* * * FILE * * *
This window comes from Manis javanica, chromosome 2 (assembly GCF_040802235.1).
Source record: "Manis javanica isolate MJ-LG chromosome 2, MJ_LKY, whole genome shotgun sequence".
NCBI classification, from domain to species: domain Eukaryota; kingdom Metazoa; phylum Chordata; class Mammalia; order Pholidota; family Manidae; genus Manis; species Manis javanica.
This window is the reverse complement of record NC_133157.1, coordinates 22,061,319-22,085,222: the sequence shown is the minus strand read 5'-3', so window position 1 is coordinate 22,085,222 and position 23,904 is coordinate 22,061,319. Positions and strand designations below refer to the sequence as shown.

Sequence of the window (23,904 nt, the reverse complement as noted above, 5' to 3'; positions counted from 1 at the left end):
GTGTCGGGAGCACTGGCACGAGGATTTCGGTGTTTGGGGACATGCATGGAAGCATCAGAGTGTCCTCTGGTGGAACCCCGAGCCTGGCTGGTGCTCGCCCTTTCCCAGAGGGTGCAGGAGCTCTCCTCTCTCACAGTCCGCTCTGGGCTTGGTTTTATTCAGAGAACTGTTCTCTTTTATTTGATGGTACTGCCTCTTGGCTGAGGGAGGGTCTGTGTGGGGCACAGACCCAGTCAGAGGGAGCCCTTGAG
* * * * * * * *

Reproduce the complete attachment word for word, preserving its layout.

This window comes from Manis javanica, chromosome 2 (assembly GCF_040802235.1).
Source record: "Manis javanica isolate MJ-LG chromosome 2, MJ_LKY, whole genome shotgun sequence".
NCBI classification, from domain to species: domain Eukaryota; kingdom Metazoa; phylum Chordata; class Mammalia; order Pholidota; family Manidae; genus Manis; species Manis javanica.
This window is the reverse complement of record NC_133157.1, coordinates 22,061,319-22,085,222: the sequence shown is the minus strand read 5'-3', so window position 1 is coordinate 22,085,222 and position 23,904 is coordinate 22,061,319. Positions and strand designations below refer to the sequence as shown.

Sequence of the window (23,904 nt, the reverse complement as noted above, 5' to 3'; positions counted from 1 at the left end):
GTGTCGGGAGCACTGGCACGAGGATTTCGGTGTTTGGGGACATGCATGGAAGCATCAGAGTGTCCTCTGGTGGAACCCCGAGCCTGGCTGGTGCTCGCCCTTTCCCAGAGGGTGCAGGAGCTCTCCTCTCTCACAGTCCGCTCTGGGCTTGGTTTTATTCAGAGAACTGTTCTCTTTTATTTGATGGTACTGCCTCTTGGCTGAGGGAGGGTCTGTGTGGGGCACAGACCCAGTCAGAGGGAGCCCTTGAG